3D Printed Solid State Lithium Batteries: Safer, Less Expensive, Higher Energy Density

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There’s nothing worse on Christmas morning than when your kid opens a present to find a shiny, noisy, lights-blinking toy with the words “BATTERIES NOT INCLUDED” stamped across the front of the box. Let’s face it, these energy storage devices are something we can’t live without these days, so it’s nice to know that many researchers are investing time and resources into figuring out how to 3D print batteries. Granted, it won’t be much help this Christmas, as batteries aren’t the sort of thing you can quickly print out on your average desktop system. But, there are other advantages to 3D printing batteries.

Lithium-ion battery (Image courtesy of Wikipedia)

Blackstone Resources AG, a Swiss Holding Company, is focused on the battery metals market, and has been investing in next-gen battery technology through its German subsidiary, Blackstone Technology GmbH. The company just announced that it’s reached several big milestones in its quest to fabricate lithium ion solid-state batteries with its proprietary 3D printing technology.

“Blackstone Resources AG is convinced that it can produce reliable lithium-ion batteries with higher energy density levels, in large quantities and at lower costs. The goal is to bring costs well below EUR 80.00 per kWh. This would represent the final breakthrough in storage technology,” the company states on its website.

While traditional battery cell designs use liquid or polymer gel electrolytes, solid-state batteries use solid electrodes and a solid electrolyte. They can be safer to use, as they don’t require flammable liquid electrolytes, but cost a lot more money.

Blackstone says that using its patented 3D printing process to make batteries has many advantages compared to conventional forms of manufacturing, such as a higher number of charging cycles and much lower costs, in addition to a more than 20% increase in energy density and more production flexibility in terms of the cell format.

(Image courtesy of Fraunhofer Institute)

“The patented 3D-printed battery technology that Blackstone has developed offers 25% more energy density than conventional lithium-ion batteries, due to its disruptive process technology. Almost any geometry in addition with thicker layers can be printed. Multi-layer batteries are also possible, which offer higher voltages at a cell level,” the Blackstone website continues.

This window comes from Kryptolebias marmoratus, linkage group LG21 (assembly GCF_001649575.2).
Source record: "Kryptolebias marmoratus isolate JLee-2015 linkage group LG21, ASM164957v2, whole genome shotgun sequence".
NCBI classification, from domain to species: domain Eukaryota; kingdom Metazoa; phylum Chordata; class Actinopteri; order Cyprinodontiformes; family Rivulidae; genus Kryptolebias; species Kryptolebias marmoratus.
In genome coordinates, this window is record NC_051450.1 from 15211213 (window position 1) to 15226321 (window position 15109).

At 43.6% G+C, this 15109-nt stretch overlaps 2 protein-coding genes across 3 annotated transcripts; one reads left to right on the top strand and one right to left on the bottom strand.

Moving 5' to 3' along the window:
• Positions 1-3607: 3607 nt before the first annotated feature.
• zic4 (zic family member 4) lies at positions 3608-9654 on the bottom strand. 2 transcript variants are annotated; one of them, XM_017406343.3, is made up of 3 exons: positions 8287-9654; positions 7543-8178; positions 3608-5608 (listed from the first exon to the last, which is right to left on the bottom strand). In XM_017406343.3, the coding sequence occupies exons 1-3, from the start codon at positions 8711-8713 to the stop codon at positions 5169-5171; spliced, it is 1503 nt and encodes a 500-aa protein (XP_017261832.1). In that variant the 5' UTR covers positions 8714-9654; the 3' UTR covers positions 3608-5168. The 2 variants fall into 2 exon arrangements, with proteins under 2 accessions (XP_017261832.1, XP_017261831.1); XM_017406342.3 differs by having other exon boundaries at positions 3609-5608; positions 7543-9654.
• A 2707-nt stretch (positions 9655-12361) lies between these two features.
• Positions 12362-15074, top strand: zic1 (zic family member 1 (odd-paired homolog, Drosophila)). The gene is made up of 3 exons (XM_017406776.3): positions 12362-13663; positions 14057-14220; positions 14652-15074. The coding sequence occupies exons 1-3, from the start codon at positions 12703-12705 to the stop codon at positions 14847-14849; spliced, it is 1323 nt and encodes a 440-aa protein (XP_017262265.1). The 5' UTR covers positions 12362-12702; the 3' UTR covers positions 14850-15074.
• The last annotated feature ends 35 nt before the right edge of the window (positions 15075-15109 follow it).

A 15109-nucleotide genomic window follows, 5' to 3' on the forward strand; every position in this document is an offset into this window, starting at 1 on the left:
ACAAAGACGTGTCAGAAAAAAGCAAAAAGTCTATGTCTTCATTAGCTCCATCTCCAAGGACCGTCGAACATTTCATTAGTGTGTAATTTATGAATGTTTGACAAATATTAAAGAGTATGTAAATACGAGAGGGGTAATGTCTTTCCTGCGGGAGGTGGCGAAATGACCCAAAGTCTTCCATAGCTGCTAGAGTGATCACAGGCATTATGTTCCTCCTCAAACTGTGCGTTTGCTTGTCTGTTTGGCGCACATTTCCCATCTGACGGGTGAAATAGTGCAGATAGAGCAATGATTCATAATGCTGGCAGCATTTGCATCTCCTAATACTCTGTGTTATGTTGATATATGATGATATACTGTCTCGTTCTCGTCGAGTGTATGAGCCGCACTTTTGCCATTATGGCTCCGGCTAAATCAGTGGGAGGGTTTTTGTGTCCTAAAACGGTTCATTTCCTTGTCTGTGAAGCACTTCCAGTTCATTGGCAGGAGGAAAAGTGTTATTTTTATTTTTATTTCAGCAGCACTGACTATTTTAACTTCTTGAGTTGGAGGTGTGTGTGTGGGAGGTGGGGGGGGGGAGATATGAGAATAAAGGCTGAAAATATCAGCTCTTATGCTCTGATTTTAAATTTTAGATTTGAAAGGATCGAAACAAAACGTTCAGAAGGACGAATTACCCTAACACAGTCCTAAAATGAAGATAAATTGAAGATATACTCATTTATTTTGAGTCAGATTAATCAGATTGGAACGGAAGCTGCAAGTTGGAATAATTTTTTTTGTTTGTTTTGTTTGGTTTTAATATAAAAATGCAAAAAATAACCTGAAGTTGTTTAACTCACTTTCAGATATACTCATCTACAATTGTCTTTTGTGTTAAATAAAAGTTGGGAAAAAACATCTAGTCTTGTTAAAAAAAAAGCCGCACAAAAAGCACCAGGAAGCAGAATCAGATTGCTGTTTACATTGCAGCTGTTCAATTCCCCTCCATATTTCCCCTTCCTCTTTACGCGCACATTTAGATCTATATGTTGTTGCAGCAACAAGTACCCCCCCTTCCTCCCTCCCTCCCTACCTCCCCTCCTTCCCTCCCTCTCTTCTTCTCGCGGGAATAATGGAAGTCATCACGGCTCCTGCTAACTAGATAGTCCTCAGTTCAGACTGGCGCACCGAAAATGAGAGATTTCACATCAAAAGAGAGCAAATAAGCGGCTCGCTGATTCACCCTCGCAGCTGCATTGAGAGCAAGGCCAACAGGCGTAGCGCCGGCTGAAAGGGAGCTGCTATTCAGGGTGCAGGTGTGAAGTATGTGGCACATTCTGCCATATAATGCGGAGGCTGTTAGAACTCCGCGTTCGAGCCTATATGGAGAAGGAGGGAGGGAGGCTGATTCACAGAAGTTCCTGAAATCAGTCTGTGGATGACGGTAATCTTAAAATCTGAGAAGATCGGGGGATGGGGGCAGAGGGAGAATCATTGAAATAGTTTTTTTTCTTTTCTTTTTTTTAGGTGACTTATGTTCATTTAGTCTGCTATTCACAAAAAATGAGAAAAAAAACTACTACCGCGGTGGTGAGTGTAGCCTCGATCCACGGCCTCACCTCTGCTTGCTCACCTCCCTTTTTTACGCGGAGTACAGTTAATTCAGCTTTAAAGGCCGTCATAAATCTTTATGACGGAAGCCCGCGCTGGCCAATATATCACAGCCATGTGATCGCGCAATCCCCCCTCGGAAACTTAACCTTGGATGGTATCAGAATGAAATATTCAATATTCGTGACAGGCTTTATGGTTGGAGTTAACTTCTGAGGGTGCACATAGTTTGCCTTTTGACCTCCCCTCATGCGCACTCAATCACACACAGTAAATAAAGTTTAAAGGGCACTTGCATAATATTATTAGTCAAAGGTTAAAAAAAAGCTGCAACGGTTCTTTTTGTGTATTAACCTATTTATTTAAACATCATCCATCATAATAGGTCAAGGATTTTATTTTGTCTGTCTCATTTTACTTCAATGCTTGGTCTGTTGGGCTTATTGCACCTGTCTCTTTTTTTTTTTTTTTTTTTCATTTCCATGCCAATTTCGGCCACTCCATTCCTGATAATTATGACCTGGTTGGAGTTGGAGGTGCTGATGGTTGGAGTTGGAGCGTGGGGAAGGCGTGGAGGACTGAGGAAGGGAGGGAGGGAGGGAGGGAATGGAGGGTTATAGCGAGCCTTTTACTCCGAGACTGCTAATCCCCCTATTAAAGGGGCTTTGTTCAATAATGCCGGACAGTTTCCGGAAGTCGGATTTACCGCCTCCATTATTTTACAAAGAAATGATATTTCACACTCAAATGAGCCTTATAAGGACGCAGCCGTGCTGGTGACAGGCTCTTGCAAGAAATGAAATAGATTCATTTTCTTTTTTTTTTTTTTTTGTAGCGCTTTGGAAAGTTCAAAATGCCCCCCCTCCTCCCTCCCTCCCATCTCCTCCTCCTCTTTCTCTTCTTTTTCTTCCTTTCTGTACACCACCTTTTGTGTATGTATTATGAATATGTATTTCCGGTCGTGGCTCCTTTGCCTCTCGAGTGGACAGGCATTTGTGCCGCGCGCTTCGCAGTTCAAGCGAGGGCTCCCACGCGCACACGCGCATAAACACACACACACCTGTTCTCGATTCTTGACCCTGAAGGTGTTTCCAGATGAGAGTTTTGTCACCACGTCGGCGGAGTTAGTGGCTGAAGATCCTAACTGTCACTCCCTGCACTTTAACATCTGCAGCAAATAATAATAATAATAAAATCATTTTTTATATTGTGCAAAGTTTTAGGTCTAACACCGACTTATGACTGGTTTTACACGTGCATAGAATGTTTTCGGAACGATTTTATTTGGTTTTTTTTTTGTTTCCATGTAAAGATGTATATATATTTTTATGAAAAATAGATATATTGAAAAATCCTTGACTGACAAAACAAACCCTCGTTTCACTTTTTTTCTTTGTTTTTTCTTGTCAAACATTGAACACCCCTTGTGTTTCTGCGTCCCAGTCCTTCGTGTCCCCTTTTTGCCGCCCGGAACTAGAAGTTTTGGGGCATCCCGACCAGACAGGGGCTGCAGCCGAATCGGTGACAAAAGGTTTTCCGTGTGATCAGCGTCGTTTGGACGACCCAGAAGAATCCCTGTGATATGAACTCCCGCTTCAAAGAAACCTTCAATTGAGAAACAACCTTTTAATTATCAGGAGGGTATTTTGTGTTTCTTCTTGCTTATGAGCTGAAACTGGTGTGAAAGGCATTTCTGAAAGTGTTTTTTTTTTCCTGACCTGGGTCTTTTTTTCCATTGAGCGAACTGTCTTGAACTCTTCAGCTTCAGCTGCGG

“3D-printed battery technology is key to manufacturing solid-state batteries (SSBs) on a large scale. By developing solid-state battery printing technology, Blackstone will be able to double the energy density of the batteries it produces at a much lower cost. Moreover, it will be able to supply itself with its own battery metals during this process.”

Additionally, by fabricating batteries with 3D printing, Blackstone can reduce the amount of materials that don’t store any energy, like aluminum and copper, by up to 10%.

The company is now moving to the next level, and plans to produce 3D printed solid-state battery cells, and in fact has already created and tested its first SSB prototypes. Now, Blackstone is working to further develop its technology so it can 3D print SSBs for mass production.

(Image courtesy of ECS — The Electrochemical Society, 2019)

“Together with the developments we have made in 3D-printing battery technology to date, this development paves the way for the mass production of solid-state battery cells,” stated Holger Gritzka, the CEO of Blackstone Technology GmbH. “In addition to major markets such as the automotive industry, marine applications and new 5G wireless networks would benefit from the advantages that 3D-printed solid-state cells can offer.”

By using automated 3D printing to make SSB lithium-ion batteries, Blackstone can save up to 70% of the CAPEX (capital expenditure for goods or services recorded) it normally uses to produce them, which the company says “could be a game changer” for SSB production, and show that it’s capable of creating the battery casings, composites, and solid-stated electrolytes that are necessary for mass producing solid-state lithium-ion batteries.

(Image courtesy of Blackstone Resources)

(Source: MarketScreener)

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